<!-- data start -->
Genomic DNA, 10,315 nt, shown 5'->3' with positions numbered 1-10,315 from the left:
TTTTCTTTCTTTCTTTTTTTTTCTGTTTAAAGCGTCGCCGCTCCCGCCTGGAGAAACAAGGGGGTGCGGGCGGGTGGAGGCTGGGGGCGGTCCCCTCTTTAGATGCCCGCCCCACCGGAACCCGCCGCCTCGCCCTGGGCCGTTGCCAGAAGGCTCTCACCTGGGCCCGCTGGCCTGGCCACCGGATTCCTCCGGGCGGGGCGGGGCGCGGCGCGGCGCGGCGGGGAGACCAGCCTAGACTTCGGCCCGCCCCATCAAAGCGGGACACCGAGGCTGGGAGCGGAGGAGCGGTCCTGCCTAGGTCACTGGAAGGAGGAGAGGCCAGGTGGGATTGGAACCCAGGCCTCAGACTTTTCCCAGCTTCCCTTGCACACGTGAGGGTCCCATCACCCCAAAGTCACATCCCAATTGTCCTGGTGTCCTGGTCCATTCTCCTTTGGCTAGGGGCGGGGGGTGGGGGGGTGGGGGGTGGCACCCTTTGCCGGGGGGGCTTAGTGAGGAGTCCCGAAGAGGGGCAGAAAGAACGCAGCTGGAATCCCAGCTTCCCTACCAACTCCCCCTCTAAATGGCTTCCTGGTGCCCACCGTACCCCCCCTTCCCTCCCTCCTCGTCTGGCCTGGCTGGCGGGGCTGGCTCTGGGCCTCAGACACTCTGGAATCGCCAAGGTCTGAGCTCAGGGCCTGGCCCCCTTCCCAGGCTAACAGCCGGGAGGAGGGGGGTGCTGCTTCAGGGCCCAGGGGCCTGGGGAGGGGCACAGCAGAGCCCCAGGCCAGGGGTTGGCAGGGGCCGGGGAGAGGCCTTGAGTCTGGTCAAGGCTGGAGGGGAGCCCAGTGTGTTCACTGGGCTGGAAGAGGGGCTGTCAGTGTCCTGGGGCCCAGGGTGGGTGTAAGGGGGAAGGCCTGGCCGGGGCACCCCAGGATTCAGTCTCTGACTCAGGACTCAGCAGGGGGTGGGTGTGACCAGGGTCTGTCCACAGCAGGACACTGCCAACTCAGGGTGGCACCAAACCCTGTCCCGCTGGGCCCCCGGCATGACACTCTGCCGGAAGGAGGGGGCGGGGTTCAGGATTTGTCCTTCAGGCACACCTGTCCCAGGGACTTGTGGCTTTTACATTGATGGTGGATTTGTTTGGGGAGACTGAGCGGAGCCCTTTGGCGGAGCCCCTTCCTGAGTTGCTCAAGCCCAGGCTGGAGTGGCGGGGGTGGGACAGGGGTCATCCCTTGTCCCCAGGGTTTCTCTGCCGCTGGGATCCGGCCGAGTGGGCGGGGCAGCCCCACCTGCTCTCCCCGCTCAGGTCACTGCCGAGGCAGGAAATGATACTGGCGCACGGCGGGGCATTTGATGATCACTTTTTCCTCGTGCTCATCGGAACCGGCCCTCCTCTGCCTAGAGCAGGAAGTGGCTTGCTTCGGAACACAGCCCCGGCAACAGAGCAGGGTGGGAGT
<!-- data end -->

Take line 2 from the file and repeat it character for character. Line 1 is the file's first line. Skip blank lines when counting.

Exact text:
TTTTCTTTCTTTCTTTTTTTTTCTGTTTAAAGCGTCGCCGCTCCCGCCTGGAGAAACAAGGGGGTGCGGGCGGGTGGAGGCTGGGGGCGGTCCCCTCTTTAGATGCCCGCCCCACCGGAACCCGCCGCCTCGCCCTGGGCCGTTGCCAGAAGGCTCTCACCTGGGCCCGCTGGCCTGGCCACCGGATTCCTCCGGGCGGGGCGGGGCGCGGCGCGGCGCGGCGGGGAGACCAGCCTAGACTTCGGCCCGCCCCATCAAAGCGGGACACCGAGGCTGGGAGCGGAGGAGCGGTCCTGCCTAGGTCACTGGAAGGAGGAGAGGCCAGGTGGGATTGGAACCCAGGCCTCAGACTTTTCCCAGCTTCCCTTGCACACGTGAGGGTCCCATCACCCCAAAGTCACATCCCAATTGTCCTGGTGTCCTGGTCCATTCTCCTTTGGCTAGGGGCGGGGGGTGGGGGGGTGGGGGGTGGCACCCTTTGCCGGGGGGGCTTAGTGAGGAGTCCCGAAGAGGGGCAGAAAGAACGCAGCTGGAATCCCAGCTTCCCTACCAACTCCCCCTCTAAATGGCTTCCTGGTGCCCACCGTACCCCCCCTTCCCTCCCTCCTCGTCTGGCCTGGCTGGCGGGGCTGGCTCTGGGCCTCAGACACTCTGGAATCGCCAAGGTCTGAGCTCAGGGCCTGGCCCCCTTCCCAGGCTAACAGCCGGGAGGAGGGGGGTGCTGCTTCAGGGCCCAGGGGCCTGGGGAGGGGCACAGCAGAGCCCCAGGCCAGGGGTTGGCAGGGGCCGGGGAGAGGCCTTGAGTCTGGTCAAGGCTGGAGGGGAGCCCAGTGTGTTCACTGGGCTGGAAGAGGGGCTGTCAGTGTCCTGGGGCCCAGGGTGGGTGTAAGGGGGAAGGCCTGGCCGGGGCACCCCAGGATTCAGTCTCTGACTCAGGACTCAGCAGGGGGTGGGTGTGACCAGGGTCTGTCCACAGCAGGACACTGCCAACTCAGGGTGGCACCAAACCCTGTCCCGCTGGGCCCCCGGCATGACACTCTGCCGGAAGGAGGGGGCGGGGTTCAGGATTTGTCCTTCAGGCACACCTGTCCCAGGGACTTGTGGCTTTTACATTGATGGTGGATTTGTTTGGGGAGACTGAGCGGAGCCCTTTGGCGGAGCCCCTTCCTGAGTTGCTCAAGCCCAGGCTGGAGTGGCGGGGGTGGGACAGGGGTCATCCCTTGTCCCCAGGGTTTCTCTGCCGCTGGGATCCGGCCGAGTGGGCGGGGCAGCCCCACCTGCTCTCCCCGCTCAGGTCACTGCCGAGGCAGGAAATGATACTGGCGCACGGCGGGGCATTTGATGATCACTTTTTCCTCGTGCTCATCGGAACCGGCCCTCCTCTGCCTAGAGCAGGAAGTGGCTTGCTTCGGAACACAGCCCCGGCAACAGAGCAGGGTGGGAGT